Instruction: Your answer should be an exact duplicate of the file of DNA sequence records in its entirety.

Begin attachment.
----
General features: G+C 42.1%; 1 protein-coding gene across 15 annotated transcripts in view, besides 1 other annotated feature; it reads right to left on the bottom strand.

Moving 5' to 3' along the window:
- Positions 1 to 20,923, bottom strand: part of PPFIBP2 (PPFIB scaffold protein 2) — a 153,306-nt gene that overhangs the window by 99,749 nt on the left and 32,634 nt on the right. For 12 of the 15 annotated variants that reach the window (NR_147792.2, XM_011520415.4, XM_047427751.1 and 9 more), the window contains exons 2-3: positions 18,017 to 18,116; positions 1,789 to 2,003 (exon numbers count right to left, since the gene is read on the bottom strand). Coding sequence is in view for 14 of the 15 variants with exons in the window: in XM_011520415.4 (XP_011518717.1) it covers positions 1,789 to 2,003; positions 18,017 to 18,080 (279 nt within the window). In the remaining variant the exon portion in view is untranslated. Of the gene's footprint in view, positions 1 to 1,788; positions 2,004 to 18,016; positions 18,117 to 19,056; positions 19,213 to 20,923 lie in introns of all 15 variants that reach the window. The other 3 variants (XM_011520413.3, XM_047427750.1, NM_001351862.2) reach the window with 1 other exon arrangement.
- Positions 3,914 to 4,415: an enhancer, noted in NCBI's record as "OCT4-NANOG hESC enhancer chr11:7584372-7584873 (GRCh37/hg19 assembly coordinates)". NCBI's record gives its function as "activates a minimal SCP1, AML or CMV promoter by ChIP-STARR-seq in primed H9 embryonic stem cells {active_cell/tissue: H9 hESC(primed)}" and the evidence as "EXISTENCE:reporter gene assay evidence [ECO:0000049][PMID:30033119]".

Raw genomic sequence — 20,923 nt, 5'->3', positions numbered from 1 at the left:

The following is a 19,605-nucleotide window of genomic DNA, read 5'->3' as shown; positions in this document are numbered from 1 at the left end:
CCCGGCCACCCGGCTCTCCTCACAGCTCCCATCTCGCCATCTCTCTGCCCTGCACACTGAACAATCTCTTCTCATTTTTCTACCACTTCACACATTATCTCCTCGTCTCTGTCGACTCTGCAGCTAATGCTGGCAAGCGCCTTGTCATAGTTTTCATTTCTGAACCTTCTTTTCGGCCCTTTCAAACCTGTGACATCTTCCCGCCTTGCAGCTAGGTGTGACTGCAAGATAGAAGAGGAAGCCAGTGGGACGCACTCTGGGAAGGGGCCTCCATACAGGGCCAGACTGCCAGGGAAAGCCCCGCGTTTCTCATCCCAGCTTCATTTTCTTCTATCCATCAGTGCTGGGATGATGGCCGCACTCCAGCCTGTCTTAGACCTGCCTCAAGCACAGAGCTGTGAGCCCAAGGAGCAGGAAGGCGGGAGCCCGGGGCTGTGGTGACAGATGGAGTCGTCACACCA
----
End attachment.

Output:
General features: G+C 42.1%; 1 protein-coding gene across 15 annotated transcripts in view, besides 1 other annotated feature; it reads right to left on the bottom strand.

Moving 5' to 3' along the window:
- Positions 1 to 20,923, bottom strand: part of PPFIBP2 (PPFIB scaffold protein 2) — a 153,306-nt gene that overhangs the window by 99,749 nt on the left and 32,634 nt on the right. For 12 of the 15 annotated variants that reach the window (NR_147792.2, XM_011520415.4, XM_047427751.1 and 9 more), the window contains exons 2-3: positions 18,017 to 18,116; positions 1,789 to 2,003 (exon numbers count right to left, since the gene is read on the bottom strand). Coding sequence is in view for 14 of the 15 variants with exons in the window: in XM_011520415.4 (XP_011518717.1) it covers positions 1,789 to 2,003; positions 18,017 to 18,080 (279 nt within the window). In the remaining variant the exon portion in view is untranslated. Of the gene's footprint in view, positions 1 to 1,788; positions 2,004 to 18,016; positions 18,117 to 19,056; positions 19,213 to 20,923 lie in introns of all 15 variants that reach the window. The other 3 variants (XM_011520413.3, XM_047427750.1, NM_001351862.2) reach the window with 1 other exon arrangement.
- Positions 3,914 to 4,415: an enhancer, noted in NCBI's record as "OCT4-NANOG hESC enhancer chr11:7584372-7584873 (GRCh37/hg19 assembly coordinates)". NCBI's record gives its function as "activates a minimal SCP1, AML or CMV promoter by ChIP-STARR-seq in primed H9 embryonic stem cells {active_cell/tissue: H9 hESC(primed)}" and the evidence as "EXISTENCE:reporter gene assay evidence [ECO:0000049][PMID:30033119]".

Raw genomic sequence — 20,923 nt, 5'->3', positions numbered from 1 at the left:

The following is a 19,605-nucleotide window of genomic DNA, read 5'->3' as shown; positions in this document are numbered from 1 at the left end:
CCCGGCCACCCGGCTCTCCTCACAGCTCCCATCTCGCCATCTCTCTGCCCTGCACACTGAACAATCTCTTCTCATTTTTCTACCACTTCACACATTATCTCCTCGTCTCTGTCGACTCTGCAGCTAATGCTGGCAAGCGCCTTGTCATAGTTTTCATTTCTGAACCTTCTTTTCGGCCCTTTCAAACCTGTGACATCTTCCCGCCTTGCAGCTAGGTGTGACTGCAAGATAGAAGAGGAAGCCAGTGGGACGCACTCTGGGAAGGGGCCTCCATACAGGGCCAGACTGCCAGGGAAAGCCCCGCGTTTCTCATCCCAGCTTCATTTTCTTCTATCCATCAGTGCTGGGATGATGGCCGCACTCCAGCCTGTCTTAGACCTGCCTCAAGCACAGAGCTGTGAGCCCAAGGAGCAGGAAGGCGGGAGCCCGGGGCTGTGGTGACAGATGGAGTCGTCACACCA